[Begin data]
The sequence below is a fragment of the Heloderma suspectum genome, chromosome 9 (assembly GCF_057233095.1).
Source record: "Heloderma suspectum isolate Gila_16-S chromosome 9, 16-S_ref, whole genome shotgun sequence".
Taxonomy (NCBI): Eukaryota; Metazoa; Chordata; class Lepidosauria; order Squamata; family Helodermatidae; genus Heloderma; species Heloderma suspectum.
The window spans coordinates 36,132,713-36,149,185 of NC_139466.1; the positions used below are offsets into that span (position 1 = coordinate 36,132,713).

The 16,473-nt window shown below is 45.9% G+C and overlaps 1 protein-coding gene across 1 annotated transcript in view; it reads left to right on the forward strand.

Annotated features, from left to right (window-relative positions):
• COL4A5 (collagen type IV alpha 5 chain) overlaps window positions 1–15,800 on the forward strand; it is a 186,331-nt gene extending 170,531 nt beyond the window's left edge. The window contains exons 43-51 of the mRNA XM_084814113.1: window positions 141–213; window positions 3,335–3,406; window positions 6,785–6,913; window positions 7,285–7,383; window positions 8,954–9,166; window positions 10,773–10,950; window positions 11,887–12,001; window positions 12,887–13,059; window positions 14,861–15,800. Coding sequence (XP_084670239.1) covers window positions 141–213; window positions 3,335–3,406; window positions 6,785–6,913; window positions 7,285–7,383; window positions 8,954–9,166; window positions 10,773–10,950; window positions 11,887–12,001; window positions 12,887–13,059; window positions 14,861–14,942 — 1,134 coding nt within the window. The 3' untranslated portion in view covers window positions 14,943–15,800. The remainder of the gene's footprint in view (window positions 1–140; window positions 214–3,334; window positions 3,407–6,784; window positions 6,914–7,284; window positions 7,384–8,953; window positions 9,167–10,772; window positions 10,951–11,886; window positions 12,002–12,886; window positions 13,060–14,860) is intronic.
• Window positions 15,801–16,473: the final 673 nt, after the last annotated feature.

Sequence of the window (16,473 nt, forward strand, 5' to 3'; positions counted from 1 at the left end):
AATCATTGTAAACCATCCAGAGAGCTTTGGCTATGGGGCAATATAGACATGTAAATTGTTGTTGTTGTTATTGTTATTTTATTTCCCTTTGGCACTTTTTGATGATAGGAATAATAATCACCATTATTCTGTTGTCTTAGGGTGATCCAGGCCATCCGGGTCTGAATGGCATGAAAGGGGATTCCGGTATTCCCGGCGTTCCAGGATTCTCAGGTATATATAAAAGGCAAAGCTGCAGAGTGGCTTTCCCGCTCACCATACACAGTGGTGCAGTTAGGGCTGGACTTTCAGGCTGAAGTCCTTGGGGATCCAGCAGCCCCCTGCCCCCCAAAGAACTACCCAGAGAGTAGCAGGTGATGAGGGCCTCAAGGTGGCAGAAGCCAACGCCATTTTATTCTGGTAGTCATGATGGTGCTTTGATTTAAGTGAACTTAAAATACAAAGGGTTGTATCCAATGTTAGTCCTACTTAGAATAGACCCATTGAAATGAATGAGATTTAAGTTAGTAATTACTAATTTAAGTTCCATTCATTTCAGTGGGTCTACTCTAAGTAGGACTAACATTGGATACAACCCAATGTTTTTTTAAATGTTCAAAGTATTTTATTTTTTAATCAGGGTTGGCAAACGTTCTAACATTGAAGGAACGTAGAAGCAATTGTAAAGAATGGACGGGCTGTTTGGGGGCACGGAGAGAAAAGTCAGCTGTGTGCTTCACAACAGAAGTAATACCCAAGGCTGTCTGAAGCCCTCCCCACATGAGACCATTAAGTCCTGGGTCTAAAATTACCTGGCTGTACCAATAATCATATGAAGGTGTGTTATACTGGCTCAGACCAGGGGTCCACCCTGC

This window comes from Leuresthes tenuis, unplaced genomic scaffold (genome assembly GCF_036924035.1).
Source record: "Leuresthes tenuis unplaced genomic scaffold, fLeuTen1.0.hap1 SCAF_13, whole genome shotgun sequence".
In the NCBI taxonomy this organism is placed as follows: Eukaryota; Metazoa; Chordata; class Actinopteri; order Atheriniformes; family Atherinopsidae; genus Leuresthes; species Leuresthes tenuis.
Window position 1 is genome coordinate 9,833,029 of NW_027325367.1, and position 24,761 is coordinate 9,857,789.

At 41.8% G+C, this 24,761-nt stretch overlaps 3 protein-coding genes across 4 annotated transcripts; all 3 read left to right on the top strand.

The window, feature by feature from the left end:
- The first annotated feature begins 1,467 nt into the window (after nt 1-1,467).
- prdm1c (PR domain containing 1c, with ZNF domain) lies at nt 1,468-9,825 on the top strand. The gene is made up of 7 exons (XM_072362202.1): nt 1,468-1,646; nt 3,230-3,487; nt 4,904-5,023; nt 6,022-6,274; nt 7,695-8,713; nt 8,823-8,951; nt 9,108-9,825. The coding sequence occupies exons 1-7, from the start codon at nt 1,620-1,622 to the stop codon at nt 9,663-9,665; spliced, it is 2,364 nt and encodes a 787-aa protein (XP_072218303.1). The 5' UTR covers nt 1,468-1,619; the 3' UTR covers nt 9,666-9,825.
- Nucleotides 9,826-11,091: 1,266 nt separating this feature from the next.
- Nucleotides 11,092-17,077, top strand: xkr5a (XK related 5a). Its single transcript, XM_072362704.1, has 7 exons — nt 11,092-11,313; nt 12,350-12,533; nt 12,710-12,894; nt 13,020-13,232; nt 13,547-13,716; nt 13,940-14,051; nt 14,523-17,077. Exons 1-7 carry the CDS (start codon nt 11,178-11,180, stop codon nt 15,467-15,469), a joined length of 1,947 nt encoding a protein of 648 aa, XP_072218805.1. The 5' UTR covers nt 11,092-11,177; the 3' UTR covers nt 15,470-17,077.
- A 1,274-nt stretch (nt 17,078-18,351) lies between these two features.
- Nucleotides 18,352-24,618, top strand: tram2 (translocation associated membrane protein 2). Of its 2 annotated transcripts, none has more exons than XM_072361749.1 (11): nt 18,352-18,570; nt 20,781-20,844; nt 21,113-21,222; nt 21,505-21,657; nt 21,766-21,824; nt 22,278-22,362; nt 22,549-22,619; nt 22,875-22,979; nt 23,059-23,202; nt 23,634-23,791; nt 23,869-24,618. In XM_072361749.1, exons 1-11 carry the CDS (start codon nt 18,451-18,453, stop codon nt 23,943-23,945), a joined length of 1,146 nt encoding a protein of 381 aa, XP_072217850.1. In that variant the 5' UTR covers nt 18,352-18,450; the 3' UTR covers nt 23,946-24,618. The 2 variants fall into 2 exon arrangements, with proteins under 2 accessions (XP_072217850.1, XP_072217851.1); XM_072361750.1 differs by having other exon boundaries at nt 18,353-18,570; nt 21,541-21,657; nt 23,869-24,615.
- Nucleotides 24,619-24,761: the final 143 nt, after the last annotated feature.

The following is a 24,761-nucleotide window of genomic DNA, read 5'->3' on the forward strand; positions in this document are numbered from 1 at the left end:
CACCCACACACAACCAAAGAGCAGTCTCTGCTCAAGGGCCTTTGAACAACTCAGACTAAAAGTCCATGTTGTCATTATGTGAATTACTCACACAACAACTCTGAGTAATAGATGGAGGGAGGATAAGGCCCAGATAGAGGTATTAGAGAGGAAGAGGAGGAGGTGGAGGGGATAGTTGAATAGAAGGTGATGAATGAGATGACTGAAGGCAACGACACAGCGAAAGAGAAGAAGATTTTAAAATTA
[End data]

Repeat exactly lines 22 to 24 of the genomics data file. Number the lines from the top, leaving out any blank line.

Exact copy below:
- Nucleotides 18,352-24,618, top strand: tram2 (translocation associated membrane protein 2). Of its 2 annotated transcripts, none has more exons than XM_072361749.1 (11): nt 18,352-18,570; nt 20,781-20,844; nt 21,113-21,222; nt 21,505-21,657; nt 21,766-21,824; nt 22,278-22,362; nt 22,549-22,619; nt 22,875-22,979; nt 23,059-23,202; nt 23,634-23,791; nt 23,869-24,618. In XM_072361749.1, exons 1-11 carry the CDS (start codon nt 18,451-18,453, stop codon nt 23,943-23,945), a joined length of 1,146 nt encoding a protein of 381 aa, XP_072217850.1. In that variant the 5' UTR covers nt 18,352-18,450; the 3' UTR covers nt 23,946-24,618. The 2 variants fall into 2 exon arrangements, with proteins under 2 accessions (XP_072217850.1, XP_072217851.1); XM_072361750.1 differs by having other exon boundaries at nt 18,353-18,570; nt 21,541-21,657; nt 23,869-24,615.
- Nucleotides 24,619-24,761: the final 143 nt, after the last annotated feature.

The following is a 24,761-nucleotide window of genomic DNA, read 5'->3' on the forward strand; positions in this document are numbered from 1 at the left end: